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If We’re Going To End Factory Farms, We Need To Eat Way Less Meat

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It’s the kind of image that is really difficult to forget.

 

A disturbing undercover video shot by an animal rights activist released earlier this month showed pigs being subjected to horrific conditions inside one of the nation’s largest pork processing plants. The video went viral and Hormel, the sole customer of that plant, has reportedly called for tighter controls and extra training as a result.

 

The incident raises uncomfortable questions about how the American food system operates. Such videos might be playing a role in a significant reduction in per-capita meat consumption — an estimated 12 percent in five years, according to the latest U.S. Department of Agriculture projections. Still, the U.S. is a world leader in meat consumption, bearing a significant environmental and public health burden.

 

The high demand for meat encourages the type of factory farms — industrial operations that raise large numbers of animals for food — associated with abusive conditions, according to Paul Shapiro, vice president of farm animal protection at the Humane Society of the United States. Until we cut back on meat even more, we’ll likely see more of the same, no matter how many whistleblower videos surface.

 

The Huffington Post recently spoke with Shapiro about the link between factory farming and Americans’ love for all things meaty.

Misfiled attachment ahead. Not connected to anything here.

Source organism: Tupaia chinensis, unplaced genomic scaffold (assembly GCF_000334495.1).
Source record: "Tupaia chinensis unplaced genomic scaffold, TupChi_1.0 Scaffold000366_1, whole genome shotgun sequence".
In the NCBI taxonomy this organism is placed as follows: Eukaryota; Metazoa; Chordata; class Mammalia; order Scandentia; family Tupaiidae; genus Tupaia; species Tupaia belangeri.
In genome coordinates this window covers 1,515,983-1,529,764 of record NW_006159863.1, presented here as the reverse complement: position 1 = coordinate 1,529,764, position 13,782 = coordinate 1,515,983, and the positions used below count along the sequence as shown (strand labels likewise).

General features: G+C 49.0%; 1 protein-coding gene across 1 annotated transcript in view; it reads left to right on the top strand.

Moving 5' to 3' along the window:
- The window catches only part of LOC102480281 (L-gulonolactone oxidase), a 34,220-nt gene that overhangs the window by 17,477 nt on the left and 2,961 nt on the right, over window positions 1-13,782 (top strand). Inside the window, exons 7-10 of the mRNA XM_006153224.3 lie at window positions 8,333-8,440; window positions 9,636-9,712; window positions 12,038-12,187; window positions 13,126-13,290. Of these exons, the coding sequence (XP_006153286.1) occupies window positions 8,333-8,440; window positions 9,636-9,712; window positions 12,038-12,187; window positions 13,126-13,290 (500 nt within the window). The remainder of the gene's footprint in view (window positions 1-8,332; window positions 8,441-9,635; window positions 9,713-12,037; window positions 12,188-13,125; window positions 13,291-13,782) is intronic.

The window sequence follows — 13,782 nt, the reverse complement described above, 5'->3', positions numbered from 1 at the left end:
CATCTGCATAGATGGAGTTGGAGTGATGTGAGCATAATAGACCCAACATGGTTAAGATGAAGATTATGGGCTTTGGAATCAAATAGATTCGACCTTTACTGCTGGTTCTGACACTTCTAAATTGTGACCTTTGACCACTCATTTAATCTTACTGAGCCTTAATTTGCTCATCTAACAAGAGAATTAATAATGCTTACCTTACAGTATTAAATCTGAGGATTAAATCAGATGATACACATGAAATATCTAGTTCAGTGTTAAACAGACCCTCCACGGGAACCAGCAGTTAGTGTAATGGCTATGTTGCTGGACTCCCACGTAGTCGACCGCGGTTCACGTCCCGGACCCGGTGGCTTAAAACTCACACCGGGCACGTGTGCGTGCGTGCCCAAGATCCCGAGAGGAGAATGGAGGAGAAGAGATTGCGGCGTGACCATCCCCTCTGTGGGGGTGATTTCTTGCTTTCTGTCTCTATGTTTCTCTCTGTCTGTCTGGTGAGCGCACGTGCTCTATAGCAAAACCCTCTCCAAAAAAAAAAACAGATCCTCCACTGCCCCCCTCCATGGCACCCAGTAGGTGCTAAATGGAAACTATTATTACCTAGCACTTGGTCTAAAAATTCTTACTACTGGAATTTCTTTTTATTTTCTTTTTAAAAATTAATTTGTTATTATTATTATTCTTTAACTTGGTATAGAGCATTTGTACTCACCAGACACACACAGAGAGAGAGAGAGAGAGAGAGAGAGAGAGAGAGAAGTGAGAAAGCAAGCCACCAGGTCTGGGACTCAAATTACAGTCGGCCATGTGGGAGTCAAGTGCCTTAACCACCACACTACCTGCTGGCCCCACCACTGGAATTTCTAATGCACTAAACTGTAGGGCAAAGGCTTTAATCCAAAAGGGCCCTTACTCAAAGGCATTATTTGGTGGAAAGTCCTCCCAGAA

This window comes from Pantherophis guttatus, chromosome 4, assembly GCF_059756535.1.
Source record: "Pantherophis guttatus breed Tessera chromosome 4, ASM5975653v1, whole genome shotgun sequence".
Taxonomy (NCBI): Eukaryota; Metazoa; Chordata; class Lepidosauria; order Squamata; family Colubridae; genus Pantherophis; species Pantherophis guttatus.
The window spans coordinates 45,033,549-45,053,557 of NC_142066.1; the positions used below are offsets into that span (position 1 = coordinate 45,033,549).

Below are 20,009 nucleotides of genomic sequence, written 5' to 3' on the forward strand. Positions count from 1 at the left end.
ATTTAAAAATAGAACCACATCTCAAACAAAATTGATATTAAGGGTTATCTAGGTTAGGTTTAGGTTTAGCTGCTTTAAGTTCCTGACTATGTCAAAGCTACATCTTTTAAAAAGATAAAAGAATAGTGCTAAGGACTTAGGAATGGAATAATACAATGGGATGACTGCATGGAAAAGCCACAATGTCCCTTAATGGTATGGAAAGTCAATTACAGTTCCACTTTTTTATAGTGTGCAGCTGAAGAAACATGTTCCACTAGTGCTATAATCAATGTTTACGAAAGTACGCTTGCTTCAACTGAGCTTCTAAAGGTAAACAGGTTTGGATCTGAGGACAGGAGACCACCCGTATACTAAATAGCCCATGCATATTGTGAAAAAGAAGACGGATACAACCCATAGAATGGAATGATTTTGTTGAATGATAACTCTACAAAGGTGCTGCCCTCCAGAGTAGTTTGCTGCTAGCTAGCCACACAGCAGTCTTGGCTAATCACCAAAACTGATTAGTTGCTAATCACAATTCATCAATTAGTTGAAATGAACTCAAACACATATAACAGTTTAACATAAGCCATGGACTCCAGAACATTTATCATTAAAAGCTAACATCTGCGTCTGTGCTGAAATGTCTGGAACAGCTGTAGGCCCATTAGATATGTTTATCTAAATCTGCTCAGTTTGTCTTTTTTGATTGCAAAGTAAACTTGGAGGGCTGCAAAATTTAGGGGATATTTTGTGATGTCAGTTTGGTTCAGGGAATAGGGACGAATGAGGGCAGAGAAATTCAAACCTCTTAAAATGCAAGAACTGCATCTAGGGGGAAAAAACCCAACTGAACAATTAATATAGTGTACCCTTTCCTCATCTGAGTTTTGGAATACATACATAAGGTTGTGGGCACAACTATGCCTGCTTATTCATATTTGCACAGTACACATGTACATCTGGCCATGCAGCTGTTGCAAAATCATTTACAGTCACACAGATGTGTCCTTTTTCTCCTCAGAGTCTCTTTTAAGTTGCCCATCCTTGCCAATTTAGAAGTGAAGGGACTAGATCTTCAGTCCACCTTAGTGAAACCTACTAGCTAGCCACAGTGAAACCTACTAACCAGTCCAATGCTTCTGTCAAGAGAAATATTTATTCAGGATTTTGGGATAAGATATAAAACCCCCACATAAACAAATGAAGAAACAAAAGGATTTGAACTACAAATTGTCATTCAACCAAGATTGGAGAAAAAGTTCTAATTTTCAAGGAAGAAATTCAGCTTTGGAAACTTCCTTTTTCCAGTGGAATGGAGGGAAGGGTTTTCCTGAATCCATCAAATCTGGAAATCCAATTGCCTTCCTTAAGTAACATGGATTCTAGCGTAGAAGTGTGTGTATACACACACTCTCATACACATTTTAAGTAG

HuffPost: At a recent food policy event, you said that until Americans seriously reduce their meat consumption, the sort of factory farming like what was going on at that pork plant will never stop. Could you unpack that a little?

 

The high demand for meat is what is driving factory farming, which is perhaps the biggest environmental problem on the planet. It’s a gigantic use of water, land and fossil fuels. Animal agriculture is the leading cause of deforestation and is responsible for more greenhouse gas emissions than the entire transportation industry combined. There’s no way to eliminate factory farming without substantially reducing our consumption of meat.

 

A lot of people were outraged about that plant and shared the story but do you think that will translate to forcing the industry to change?

 

The meat industry, as it usually does, is acting defensively in response to this recent expose. At the same time, interestingly, within a few days I noticed that this video had more than 1 million views on YouTube. No doubt, a good number of people will think twice about how much meat they’re eating. It’s too early to say if change will come about as a result. At the same time, I think a lot of consumers have even more doubts than before that the pork industry is an industry they want to be supporting.

 

Do you believe there is proof that those doubts are having a real impact, though?